Appellant likewise concedes that failure to except to the action of the trial court renders the assignment of error with reference to the argument of the State's attorney ineffective. [State v. Painter, 329 Mo. 314, 322, 44 S.W.2d 79; State v. Sherry (Mo.), 64 S.W.2d 239; State v. Nasello, 325 Mo. 442, 469, 30 S.W.2d 132; State v. Harmon (Mo.), 296 S.W. 391.]

Appellant contends that the court erred in giving Instruction No. 2 for the reason that said instruction deprived the jury of considering a part of defendant's defense. The instruction reads:

"The court instructs the jury that in making up their verdict they will entirely disregard defendant being drunk, and that drunkenness cannot be pleaded in excuse, mitigation or defense of any crime."

Such has been held a proper statement of the law in Missouri where drunkenness is pleaded in excuse, mitigation or justification of crime. [State v. Sneed, 88 Mo. l. c. 140; State v. Pitts, 58 Mo. l. c. 558; State v. Carter, 98 Mo. l. c. 181, 11 S.W. 624; State v. West, 157 Mo. l. c. 318, 57 S.W. 1071; State v. Woodward, 191 Mo. l. c. 634, 90 S.W. 90; State v. McCann, 329 Mo. l. c. 765, 47 S.W.2d 32; State v. O'Reilly, 126 Mo. l. c. 604, 29 S.W. 577.] In the instant case, however, appellant denies his guilt. He admits no overt act, which he seeks to excuse, or mitigate, or justify on account of drunkenness. The defense is an alibi. Collateral thereto and in support thereof defendant had evidence to the effect that he was drunk to the point of helplessness. Any evidence tending to prove or disprove the truth of an alibi is relevant (State v. Harris, 334 Mo. 38, 64 S.W.2d l. c. 258; Underhill's Crim. Ev. (2 Ed.), sec. 247; 16 C. J., p. 558, sec. 1083); such as testimony showing a witness received a post card from defendant postmarked at Cleveland, Ohio (State v. Albritton, 328 Mo. 349, 364, 40 S.W.2d 676), or an original receipt and account book tending to establish accused's presence in Cedar Rapids, Iowa (State v. Harris, supra), as of the day the crime involved was committed in Missouri; or, upon the State's witnesses testifying that accused was in company with a named person at a certain time and place, testimony that such named person was at the time in question several miles distant (State v. Earnest, 70 Mo. 520, 522), or that accused was seen in a certain saloon drinking at a time he claimed to be elsewhere (McCue v. State, 75 Tex. Cr. Rep. 137, 170 S.W. 280, Ann. Cas. 1918C, 674), or the subject matter of a conversation accused had with a party he claimed to be with at the time of the crime. [State v. Harmon (Mo.), 296 S.W. 391, l. c. 395.] In Ingalls v. State, 48 Wis. l. c. 651, 4 N.W. 785, the court excluded evidence of defendant's intoxicated condition, the defendant desiring to show that he was so inebriated as to be physically and mentally incapable of committing the crime charged. The court said:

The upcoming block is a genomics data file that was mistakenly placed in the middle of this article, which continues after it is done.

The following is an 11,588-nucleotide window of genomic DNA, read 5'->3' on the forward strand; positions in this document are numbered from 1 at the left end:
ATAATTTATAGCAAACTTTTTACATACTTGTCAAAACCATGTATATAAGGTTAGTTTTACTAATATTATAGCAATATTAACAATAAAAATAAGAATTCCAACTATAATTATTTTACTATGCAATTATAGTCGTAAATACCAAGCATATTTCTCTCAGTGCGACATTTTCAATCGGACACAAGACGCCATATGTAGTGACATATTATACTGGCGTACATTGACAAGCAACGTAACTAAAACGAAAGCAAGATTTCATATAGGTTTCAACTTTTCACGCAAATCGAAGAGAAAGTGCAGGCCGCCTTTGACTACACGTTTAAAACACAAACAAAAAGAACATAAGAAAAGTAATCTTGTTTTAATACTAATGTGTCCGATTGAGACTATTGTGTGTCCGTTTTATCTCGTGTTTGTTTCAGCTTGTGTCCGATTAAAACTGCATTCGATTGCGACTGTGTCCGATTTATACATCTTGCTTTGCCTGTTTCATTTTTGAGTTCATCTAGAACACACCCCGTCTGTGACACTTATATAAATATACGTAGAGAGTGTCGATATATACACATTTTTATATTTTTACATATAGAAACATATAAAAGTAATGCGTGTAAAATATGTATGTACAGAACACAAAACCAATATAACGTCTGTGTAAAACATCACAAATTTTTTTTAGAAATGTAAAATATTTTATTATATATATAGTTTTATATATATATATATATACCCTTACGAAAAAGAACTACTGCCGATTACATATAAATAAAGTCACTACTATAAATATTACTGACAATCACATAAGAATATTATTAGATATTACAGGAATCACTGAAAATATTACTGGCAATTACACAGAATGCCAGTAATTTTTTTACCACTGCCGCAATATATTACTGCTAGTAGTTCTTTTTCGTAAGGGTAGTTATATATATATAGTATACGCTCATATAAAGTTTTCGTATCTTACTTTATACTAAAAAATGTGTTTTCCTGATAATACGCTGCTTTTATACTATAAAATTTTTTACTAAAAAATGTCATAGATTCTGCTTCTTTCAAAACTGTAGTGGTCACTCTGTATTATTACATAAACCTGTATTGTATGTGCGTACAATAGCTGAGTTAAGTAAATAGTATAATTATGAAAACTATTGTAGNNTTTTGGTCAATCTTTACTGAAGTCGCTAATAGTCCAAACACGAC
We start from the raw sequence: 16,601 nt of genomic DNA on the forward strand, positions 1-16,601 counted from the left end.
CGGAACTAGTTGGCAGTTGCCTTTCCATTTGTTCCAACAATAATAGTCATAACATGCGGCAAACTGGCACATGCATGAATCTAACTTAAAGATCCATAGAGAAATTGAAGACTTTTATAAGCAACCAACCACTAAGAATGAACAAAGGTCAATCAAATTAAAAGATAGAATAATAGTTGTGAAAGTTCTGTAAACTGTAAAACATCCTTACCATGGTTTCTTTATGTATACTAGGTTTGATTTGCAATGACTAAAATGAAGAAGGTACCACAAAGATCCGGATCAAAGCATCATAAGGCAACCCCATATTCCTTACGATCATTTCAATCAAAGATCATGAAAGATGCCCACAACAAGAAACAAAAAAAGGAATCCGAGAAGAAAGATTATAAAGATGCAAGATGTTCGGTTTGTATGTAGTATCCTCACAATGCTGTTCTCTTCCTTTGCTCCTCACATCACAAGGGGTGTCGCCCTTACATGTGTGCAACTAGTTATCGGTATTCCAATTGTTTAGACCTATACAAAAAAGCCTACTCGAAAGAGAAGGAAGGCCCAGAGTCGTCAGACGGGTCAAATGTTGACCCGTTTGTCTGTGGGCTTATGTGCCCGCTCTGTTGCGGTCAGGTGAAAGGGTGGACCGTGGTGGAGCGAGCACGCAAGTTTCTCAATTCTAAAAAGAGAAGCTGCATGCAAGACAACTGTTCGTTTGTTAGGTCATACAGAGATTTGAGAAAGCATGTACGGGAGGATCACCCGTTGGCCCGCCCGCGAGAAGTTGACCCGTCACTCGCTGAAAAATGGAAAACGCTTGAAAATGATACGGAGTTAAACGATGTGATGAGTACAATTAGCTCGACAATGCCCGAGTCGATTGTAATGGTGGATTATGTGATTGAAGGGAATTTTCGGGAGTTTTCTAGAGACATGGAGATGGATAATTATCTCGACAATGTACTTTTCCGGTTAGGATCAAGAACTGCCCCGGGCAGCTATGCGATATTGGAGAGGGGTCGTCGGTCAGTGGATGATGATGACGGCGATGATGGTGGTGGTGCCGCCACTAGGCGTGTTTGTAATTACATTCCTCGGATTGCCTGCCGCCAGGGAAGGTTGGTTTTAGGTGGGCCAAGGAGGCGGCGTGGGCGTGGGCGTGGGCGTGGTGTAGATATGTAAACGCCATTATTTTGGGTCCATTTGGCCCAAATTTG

"If a man by voluntary drunkenness renders himself incapable of walking for a limited time, it is just as competent evidence tending to show that he did not walk during the time he was so incapable, as though he had been so rendered incapable by paralysis of his limbs from some cause over which he had no control."

In State v. Buxton, 324 Mo. 78, 22 S.W.2d 635, this court had before it an instruction to the effect, in so far as here material, that it made no difference whether defendant was drunk in any degree or not at the time of the commission of the offense, if the jury found he did commit it, and that they should not take the fact of drunkenness into account as a mitigation or extenuation of the alleged offense. The defense was an alibi. Defendant testified...